House for All Sinners and Saints

  • House for All Sinners and Saints
    I am the mission developer for House for All Sinners and Saints in Denver, Colorado. We are an urban liturgical community with a progressive yet deeply rooted theological imagination. Check out our site for more info.

Cafe Press store for HFASS merch

  • Buy House for All Sinners and Saints stuff!
    You can go to our Cafe Press store and buy t-shirts and other stuff with out Parchment with a nail at the top logo on the front - and "radical protestants; nailing sh*t to the church door since 1517" on the back.
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books and magazines i dig



  • Chris Enstad
    The blog of a dad, husband, Lutheran pastor, emerging, failing, conversing, confessing.
  • Ian Mobsby
    Ian is the Anglican Priest at Moot in London.
  • Matt Stone
    This is a great blog from Down Under which explores Christianity and religious pluralism
  • Luther Punk
    Like Ward Cleaver with tattoos
  • Ian Adams
    Ian is the priest of the MayBe community in Oxford...I think he's pretty stinkin' cool.
  • Rachael
    cool chick...check her out
  • MayBe
    This is a great emerging church community we spent time with in Oxford. Their website is well worth a look, especially the page "the spirit of MayBe"
  • Mad Priest
    If I'm the Sarcastic Lutheran, he's certainly the Sarcastic Anglican...
  • Steve Collins
    Steve's an interesting and articulate emerging church brit.
  • The Mercy Seat
    This is a really groovey new church plant in NorthEast Minneapolis, amazing jazz liturgy. Their website is well worth checking out

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Beautiful instinct and beautiful story.

Amen, sister.

This is SO why I go to HFASS!!!!

what an awesome, awesome spirit of community you have!

Beautiful, Nadia. Wish our stories of beauty weren't so often tinged with brokenness, but that's life on earth these days, I guess. :-\

amen. amen. amen.

beautiful. every which way.

much love to all there.


Amen, amen and amen.

As an outsider that stumbled upon the blog, I have to say that HFASS is doing its part here in the Kingdom. God bless.

I'm looking for the "like" button on the blog (a la facebook). I'd click on it if there was one!


Wow. You all are AMAZING. Praise God for how He is using you all to minister in awful situations like this.

11 years ago, I was ex-communicated from the church I grew up in when I converted to the R.C. Church. I know what it's like to be in your home church and not be able to partake.

Yes! And I wish you had been there at my Gramma's funeral when communion was served "only for Catholics" b/c it broke me and laid new stuff to be forgiven on my heart. Your story brought tears. Blessings.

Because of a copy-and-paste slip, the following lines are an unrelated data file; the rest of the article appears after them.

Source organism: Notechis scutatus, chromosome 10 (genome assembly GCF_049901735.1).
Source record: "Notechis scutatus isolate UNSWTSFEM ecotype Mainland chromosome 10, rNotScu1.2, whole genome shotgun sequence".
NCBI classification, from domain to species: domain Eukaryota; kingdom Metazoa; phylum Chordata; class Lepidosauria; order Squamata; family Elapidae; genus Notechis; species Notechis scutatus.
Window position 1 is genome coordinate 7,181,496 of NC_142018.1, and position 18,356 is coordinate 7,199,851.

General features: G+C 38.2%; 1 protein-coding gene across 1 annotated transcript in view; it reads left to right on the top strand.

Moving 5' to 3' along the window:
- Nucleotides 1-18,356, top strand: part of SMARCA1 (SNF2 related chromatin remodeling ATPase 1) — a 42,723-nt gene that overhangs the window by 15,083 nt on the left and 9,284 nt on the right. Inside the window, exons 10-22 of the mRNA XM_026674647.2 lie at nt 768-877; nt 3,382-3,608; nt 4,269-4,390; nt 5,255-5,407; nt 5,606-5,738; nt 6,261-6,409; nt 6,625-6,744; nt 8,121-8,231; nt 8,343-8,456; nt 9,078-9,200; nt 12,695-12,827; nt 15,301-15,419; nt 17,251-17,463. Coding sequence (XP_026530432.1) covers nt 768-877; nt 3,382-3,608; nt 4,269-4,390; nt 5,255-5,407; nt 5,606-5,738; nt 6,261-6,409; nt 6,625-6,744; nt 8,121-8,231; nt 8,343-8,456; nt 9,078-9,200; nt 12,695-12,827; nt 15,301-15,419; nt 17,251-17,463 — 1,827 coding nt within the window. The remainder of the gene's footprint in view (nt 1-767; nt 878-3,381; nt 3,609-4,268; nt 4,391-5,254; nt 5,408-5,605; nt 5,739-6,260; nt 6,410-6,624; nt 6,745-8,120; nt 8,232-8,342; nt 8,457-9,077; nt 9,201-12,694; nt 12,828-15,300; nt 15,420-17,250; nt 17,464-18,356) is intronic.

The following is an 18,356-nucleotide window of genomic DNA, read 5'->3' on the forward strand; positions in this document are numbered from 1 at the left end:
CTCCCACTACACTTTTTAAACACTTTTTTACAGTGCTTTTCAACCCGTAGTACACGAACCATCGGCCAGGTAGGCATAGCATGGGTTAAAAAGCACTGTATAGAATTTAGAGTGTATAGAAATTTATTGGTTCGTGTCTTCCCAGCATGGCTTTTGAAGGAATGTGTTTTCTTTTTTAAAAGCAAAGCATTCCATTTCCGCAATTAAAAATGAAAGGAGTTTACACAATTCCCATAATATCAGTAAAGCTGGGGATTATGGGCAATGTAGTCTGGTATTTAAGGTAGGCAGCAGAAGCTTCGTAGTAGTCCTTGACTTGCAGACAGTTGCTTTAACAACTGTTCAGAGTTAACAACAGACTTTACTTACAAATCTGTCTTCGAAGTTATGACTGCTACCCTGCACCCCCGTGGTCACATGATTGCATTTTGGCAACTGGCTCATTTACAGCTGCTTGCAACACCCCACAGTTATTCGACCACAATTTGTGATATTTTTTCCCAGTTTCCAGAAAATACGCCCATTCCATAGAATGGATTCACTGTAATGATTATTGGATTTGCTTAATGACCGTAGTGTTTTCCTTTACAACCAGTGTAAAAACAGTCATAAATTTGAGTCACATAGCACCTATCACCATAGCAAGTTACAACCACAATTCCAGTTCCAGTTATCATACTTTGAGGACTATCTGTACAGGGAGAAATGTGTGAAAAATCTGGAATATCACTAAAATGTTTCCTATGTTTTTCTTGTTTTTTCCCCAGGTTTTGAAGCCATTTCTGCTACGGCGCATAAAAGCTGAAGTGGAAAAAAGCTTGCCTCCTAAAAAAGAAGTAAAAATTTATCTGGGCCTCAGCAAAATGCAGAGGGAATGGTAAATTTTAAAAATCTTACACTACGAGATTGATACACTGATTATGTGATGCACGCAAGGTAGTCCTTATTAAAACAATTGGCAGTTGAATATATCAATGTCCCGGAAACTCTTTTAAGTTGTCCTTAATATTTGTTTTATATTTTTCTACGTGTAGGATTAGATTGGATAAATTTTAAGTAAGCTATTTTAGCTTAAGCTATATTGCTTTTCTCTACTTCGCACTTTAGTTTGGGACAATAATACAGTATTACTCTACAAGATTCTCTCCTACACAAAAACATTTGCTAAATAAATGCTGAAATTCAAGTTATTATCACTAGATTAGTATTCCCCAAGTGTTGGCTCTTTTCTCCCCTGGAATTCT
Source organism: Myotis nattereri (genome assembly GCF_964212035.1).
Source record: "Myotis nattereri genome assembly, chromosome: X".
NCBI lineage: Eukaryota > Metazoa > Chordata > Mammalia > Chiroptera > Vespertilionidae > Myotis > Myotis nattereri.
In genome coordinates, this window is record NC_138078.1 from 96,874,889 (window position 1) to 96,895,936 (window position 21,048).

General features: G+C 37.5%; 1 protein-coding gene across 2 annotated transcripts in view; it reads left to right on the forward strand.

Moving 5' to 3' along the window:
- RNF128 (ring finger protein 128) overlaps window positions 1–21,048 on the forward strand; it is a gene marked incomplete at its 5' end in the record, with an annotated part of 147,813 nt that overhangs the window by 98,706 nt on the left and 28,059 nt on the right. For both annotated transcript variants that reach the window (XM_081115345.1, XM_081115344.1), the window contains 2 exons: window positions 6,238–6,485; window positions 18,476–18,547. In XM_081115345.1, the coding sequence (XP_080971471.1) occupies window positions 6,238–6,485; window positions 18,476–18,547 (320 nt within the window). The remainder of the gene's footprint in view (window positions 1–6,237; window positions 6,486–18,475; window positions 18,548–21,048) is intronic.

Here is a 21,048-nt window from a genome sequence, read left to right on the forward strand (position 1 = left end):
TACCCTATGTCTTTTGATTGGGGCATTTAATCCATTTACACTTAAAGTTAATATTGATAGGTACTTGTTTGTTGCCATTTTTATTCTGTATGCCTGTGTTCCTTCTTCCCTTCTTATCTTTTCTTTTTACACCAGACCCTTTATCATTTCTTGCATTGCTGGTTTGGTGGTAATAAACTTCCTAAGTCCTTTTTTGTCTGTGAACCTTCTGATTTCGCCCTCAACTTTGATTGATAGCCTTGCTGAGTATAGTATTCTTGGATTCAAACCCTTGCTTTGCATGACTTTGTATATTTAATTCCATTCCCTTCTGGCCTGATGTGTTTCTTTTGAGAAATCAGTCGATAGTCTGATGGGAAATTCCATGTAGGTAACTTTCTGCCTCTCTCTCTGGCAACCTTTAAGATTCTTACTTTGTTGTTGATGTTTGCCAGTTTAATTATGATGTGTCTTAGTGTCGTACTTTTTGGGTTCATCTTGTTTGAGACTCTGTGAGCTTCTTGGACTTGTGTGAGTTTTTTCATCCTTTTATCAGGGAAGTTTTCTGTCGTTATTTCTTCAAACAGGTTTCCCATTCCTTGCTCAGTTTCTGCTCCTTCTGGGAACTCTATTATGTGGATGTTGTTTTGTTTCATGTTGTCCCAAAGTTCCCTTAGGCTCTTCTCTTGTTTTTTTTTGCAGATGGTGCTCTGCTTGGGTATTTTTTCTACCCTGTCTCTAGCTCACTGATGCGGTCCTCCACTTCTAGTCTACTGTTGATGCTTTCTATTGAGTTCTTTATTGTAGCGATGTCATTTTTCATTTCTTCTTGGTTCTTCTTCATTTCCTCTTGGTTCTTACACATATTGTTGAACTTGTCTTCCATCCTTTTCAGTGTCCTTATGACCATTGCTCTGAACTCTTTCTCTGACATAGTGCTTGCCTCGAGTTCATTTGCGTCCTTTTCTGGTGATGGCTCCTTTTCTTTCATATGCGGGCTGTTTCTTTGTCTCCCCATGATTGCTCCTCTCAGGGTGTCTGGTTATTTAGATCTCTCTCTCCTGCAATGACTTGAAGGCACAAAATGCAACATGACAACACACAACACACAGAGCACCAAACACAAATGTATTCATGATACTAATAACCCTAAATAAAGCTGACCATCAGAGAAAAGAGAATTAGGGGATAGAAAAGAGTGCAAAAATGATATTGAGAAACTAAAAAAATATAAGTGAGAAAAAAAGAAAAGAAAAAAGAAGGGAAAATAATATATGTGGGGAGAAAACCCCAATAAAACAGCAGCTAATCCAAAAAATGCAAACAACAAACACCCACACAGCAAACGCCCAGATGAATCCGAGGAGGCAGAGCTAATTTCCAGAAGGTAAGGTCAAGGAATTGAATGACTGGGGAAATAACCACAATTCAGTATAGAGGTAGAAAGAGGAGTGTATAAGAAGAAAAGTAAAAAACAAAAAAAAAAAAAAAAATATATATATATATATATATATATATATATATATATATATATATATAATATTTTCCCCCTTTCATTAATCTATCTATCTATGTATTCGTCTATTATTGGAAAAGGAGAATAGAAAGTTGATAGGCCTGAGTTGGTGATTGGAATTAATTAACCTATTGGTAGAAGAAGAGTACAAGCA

This is a beautiful story.

I echo the sentiments and tears of everyone else...I've been in too many churches where I've heard those exclusionary statements and they have angered and broken me each time. Being who I am, I often ignored the statements and took communion anyway - which led to a whole new set of problems...but I digress. Thank you, Nadia and HFASS for being an authentic and "arms-open-wide" kind of minister and church. Wish I lived closer...I'd be there in a heartbeat.

What a beautiful story.
Amen doesn't even cover it

Wonderful story though I can't help but wonder what might have happened if you had just set up a table in the middle of the terminal.

what a beautiful story..
and echo the Amens above
clicked this way via Cary's post.

Amazing story. Thank you for sharing this.

Reading your response to Rachel's shunning causes me pause and I ponder the possibility that there might be a God and there might actually be people who follow God's Spirit.


I can't imagine how devastating it would be to be denied communion in such an intimate place.

Your story reminded me of a friend who for most of last semester cried during communion, because she had never been allowed to take it when we was growing up and now it was being freely offered to her. Why? Because she chose not to participate in the "insider/outsider" around baptism. So thanks, from Lutheran Campus Ministy folks at GMU, for sharing the gifts of God with all people.

The gifts of God,
for the children of God.
Thanks be to God!

Jesus would love your actions and your love for your sister Rachel. Praise be to God for pastors like you Nadia.

I'm glad you were able to minister to your sister in Christ.

Interesting flip side situation: My mother is a member of an "open minded" Lutheran group, but at the nursing facility where she resides, the only services are by a Lutheran group with "close communion." However, the pastors who come there to do a service once/month offer communion to all who attend. We took communion together there three times.